This is because the developers of the HSA designed it at a much more advanced and higher abstraction level to allow easier programming by using extra libraries and mainstream programming languages.

The hardware-specific finalizer in the architecture plays a significant role in converting HSAIL into the native instruction set of the computing unit and it can run at run-time, installation time, or compile time, depending on the necessities.

At this point, several different specifics of diverse computing units are addressed.

It is the features and quality of the finalizer that will determine the computing abilities of each hardware element.

Asymmetric Multiprocessing Example

One of the most obvious examples of asymmetric multiprocessing is the baseband System on Chip in the modem used in mobile phones. There is a DSP or Digital Signal Processor and an ARM processor in it for signal processing and control.

Some other examples include most of the embedded consumer applications and System on Chips such as:

Asymmetric Multiprocessing Master Slave

In an asymmetric multiprocessing system, there may be a master slave relationship existing between the processors involved. This means that one processor can assign a specific process or processes to another processor.

In this relationship, there is one master processor that controls the other slave processors. Here, the slave processors typically receive the specific tasks or processes from the master processor.

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In this specific approach, if at any point in time the master processor fails to perform the particular task assigned to it, then the slave processor functions as the master CPU.

Now, if the slave processor fails, in that case, the task is allocated to the other slaves to continue the process.



Asymmetric Multiprocessing Scheduling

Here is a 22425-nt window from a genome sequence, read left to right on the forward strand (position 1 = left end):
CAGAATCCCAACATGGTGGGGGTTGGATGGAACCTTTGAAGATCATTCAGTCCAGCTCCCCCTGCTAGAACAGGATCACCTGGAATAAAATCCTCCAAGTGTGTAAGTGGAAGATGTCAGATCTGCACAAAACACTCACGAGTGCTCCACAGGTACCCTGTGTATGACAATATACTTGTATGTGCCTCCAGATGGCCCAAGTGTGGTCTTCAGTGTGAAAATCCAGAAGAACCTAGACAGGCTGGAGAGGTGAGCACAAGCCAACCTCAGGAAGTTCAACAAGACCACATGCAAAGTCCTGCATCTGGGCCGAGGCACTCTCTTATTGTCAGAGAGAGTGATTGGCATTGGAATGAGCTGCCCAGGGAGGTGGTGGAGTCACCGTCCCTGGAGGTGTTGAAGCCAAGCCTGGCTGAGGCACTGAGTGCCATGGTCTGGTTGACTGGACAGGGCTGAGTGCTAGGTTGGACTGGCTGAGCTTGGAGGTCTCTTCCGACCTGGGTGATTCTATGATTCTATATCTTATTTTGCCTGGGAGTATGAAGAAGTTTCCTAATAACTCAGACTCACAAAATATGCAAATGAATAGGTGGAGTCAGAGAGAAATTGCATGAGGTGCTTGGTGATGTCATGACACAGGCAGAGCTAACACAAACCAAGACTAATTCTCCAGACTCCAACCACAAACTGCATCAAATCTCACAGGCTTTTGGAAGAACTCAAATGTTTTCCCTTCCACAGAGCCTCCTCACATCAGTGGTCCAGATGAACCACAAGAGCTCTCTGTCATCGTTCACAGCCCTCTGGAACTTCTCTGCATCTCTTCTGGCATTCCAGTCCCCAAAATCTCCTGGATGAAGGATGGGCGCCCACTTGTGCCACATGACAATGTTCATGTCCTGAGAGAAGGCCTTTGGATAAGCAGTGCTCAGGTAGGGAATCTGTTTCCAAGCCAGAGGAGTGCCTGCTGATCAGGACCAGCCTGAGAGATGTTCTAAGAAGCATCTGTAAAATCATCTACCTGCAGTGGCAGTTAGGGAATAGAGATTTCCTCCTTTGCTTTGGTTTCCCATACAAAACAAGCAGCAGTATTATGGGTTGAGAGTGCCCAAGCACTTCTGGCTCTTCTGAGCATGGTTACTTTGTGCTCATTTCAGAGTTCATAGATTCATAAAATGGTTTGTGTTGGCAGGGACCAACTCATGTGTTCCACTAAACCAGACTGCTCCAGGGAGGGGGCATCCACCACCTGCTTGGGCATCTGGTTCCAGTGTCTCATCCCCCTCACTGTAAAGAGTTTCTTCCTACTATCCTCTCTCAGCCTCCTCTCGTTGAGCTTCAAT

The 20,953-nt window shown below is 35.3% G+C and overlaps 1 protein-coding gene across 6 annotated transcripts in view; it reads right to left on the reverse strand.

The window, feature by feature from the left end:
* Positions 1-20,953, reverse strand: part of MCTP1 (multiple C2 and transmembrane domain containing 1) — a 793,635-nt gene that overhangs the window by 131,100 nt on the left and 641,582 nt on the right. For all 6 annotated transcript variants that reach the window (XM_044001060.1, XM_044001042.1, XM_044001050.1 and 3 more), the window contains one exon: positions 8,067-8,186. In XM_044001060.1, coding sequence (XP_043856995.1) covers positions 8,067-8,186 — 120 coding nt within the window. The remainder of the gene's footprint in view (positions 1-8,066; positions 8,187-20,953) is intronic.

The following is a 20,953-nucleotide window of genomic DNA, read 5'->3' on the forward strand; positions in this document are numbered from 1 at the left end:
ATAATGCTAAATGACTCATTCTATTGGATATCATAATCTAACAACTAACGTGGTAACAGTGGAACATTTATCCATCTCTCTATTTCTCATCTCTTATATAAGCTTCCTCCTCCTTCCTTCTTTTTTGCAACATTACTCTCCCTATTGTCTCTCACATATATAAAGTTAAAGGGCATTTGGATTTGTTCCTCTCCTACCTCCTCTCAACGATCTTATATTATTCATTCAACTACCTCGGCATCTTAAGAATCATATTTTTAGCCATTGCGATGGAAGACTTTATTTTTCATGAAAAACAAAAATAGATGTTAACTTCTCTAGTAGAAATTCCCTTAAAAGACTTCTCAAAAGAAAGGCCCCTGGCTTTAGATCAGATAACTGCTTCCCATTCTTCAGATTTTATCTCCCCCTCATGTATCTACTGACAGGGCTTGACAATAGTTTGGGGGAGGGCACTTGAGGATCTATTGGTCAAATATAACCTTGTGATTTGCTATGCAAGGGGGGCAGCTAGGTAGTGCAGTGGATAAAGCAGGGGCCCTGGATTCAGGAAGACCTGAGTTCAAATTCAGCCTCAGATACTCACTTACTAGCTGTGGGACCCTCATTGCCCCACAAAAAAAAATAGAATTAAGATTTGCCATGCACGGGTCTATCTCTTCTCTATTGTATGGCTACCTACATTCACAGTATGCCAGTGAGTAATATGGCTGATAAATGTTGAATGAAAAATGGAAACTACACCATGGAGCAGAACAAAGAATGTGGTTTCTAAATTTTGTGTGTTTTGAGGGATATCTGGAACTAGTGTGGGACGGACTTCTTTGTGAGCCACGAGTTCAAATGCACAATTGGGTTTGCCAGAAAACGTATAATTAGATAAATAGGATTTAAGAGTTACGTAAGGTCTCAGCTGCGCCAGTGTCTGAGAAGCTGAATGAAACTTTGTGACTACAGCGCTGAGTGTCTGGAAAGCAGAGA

Asymmetric multiprocessing scheduling refers to allocating processes based on the priority and importance of them by a master processor to two or more slave processors to handle the task.

Though all the processors in this arrangement are interconnected to each other, they are not self-scheduling.

The process of scheduling in asymmetric multiprocessing is quite complex and involves several different aspects and considerations such as:

The approach followed in asymmetric multiprocessing for processor scheduling is based primarily on the master-slave relationship between the processors.

Typically, both the I/O processors and process scheduling are handled by the master processor in this arrangement. As for the users’ processes, these are typically handled by the slave servers.

Processor affinity is an important aspect to consider during the scheduling process. This is actually the likeness of the process for the processor on which it runs.

There are basically two types of processor affinity such as:

Due to this affinity, the data accessed by the process while it is running on a processor is populated in the cache memory of that particular CPU in order to satisfy the data access calls made by the process.

However, when the process is transferred to another processor, the content in the cache memory of the previous processor is invalidated and new data has to be populated. This involves a cost.

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To avoid it, scheduling is needed to avoid such migrations in the first place.

Symmetric Vs Asymmetric Multiprocessing

Is Windows Asymmetric Multiprocessing?

No, it is not. Ideally, the design of the Microsoft Windows NT-based operating system is such that it will run smoothly on Symmetric Multiprocessor or SMP and uniprocessor platforms.

The kernel-mode drivers are also designed to perform in the same way. Also, the Windows 2000 operating system supports only SMP and not asymmetric multiprocessing.


Asymmetric multiprocessing offers the users a similar execution environment as the traditional uniprocessor systems and follows a fairly simple course for porting legacy code with average methods and debugging tools.

It also offers a direct means to control CPU use with the same version or type of OS or a different one.